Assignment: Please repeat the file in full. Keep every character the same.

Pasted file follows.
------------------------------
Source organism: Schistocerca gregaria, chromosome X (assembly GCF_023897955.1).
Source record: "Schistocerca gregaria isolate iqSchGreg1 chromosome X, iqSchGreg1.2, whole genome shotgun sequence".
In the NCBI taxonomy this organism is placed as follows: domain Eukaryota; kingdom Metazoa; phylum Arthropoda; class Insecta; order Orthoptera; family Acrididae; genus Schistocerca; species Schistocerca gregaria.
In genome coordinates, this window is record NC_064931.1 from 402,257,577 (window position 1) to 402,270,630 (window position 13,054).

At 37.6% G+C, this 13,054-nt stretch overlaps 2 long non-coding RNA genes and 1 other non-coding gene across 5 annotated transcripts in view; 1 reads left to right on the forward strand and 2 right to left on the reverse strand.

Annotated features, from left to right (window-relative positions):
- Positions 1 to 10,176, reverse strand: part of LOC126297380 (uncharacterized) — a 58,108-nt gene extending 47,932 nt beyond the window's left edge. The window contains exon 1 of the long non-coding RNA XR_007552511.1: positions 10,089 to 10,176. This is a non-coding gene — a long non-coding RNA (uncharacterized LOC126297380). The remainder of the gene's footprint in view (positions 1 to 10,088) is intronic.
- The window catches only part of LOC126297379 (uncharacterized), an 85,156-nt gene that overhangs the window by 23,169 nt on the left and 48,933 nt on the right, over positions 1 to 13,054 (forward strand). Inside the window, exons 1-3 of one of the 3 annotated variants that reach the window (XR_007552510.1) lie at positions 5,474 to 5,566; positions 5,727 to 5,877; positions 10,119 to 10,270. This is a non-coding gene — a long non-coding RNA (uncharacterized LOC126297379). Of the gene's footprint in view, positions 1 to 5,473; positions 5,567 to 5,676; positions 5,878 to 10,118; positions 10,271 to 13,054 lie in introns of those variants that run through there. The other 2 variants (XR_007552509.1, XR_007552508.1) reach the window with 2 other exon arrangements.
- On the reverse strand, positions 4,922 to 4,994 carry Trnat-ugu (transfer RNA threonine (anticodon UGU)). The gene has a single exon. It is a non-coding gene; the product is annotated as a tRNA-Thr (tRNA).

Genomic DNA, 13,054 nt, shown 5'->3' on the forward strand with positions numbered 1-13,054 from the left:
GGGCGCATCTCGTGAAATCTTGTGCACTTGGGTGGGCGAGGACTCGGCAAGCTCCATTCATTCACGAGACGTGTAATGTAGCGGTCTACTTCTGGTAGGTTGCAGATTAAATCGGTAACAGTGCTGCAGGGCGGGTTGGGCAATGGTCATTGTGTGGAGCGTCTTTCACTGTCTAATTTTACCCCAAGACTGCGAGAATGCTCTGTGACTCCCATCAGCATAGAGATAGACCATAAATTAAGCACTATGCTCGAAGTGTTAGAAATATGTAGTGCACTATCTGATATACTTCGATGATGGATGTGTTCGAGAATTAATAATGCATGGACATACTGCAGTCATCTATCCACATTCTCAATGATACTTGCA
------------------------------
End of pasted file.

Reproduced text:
Source organism: Schistocerca gregaria, chromosome X (assembly GCF_023897955.1).
Source record: "Schistocerca gregaria isolate iqSchGreg1 chromosome X, iqSchGreg1.2, whole genome shotgun sequence".
In the NCBI taxonomy this organism is placed as follows: domain Eukaryota; kingdom Metazoa; phylum Arthropoda; class Insecta; order Orthoptera; family Acrididae; genus Schistocerca; species Schistocerca gregaria.
In genome coordinates, this window is record NC_064931.1 from 402,257,577 (window position 1) to 402,270,630 (window position 13,054).

At 37.6% G+C, this 13,054-nt stretch overlaps 2 long non-coding RNA genes and 1 other non-coding gene across 5 annotated transcripts in view; 1 reads left to right on the forward strand and 2 right to left on the reverse strand.

Annotated features, from left to right (window-relative positions):
- Positions 1 to 10,176, reverse strand: part of LOC126297380 (uncharacterized) — a 58,108-nt gene extending 47,932 nt beyond the window's left edge. The window contains exon 1 of the long non-coding RNA XR_007552511.1: positions 10,089 to 10,176. This is a non-coding gene — a long non-coding RNA (uncharacterized LOC126297380). The remainder of the gene's footprint in view (positions 1 to 10,088) is intronic.
- The window catches only part of LOC126297379 (uncharacterized), an 85,156-nt gene that overhangs the window by 23,169 nt on the left and 48,933 nt on the right, over positions 1 to 13,054 (forward strand). Inside the window, exons 1-3 of one of the 3 annotated variants that reach the window (XR_007552510.1) lie at positions 5,474 to 5,566; positions 5,727 to 5,877; positions 10,119 to 10,270. This is a non-coding gene — a long non-coding RNA (uncharacterized LOC126297379). Of the gene's footprint in view, positions 1 to 5,473; positions 5,567 to 5,676; positions 5,878 to 10,118; positions 10,271 to 13,054 lie in introns of those variants that run through there. The other 2 variants (XR_007552509.1, XR_007552508.1) reach the window with 2 other exon arrangements.
- On the reverse strand, positions 4,922 to 4,994 carry Trnat-ugu (transfer RNA threonine (anticodon UGU)). The gene has a single exon. It is a non-coding gene; the product is annotated as a tRNA-Thr (tRNA).

Genomic DNA, 13,054 nt, shown 5'->3' on the forward strand with positions numbered 1-13,054 from the left:
GGGCGCATCTCGTGAAATCTTGTGCACTTGGGTGGGCGAGGACTCGGCAAGCTCCATTCATTCACGAGACGTGTAATGTAGCGGTCTACTTCTGGTAGGTTGCAGATTAAATCGGTAACAGTGCTGCAGGGCGGGTTGGGCAATGGTCATTGTGTGGAGCGTCTTTCACTGTCTAATTTTACCCCAAGACTGCGAGAATGCTCTGTGACTCCCATCAGCATAGAGATAGACCATAAATTAAGCACTATGCTCGAAGTGTTAGAAATATGTAGTGCACTATCTGATATACTTCGATGATGGATGTGTTCGAGAATTAATAATGCATGGACATACTGCAGTCATCTATCCACATTCTCAATGATACTTGCA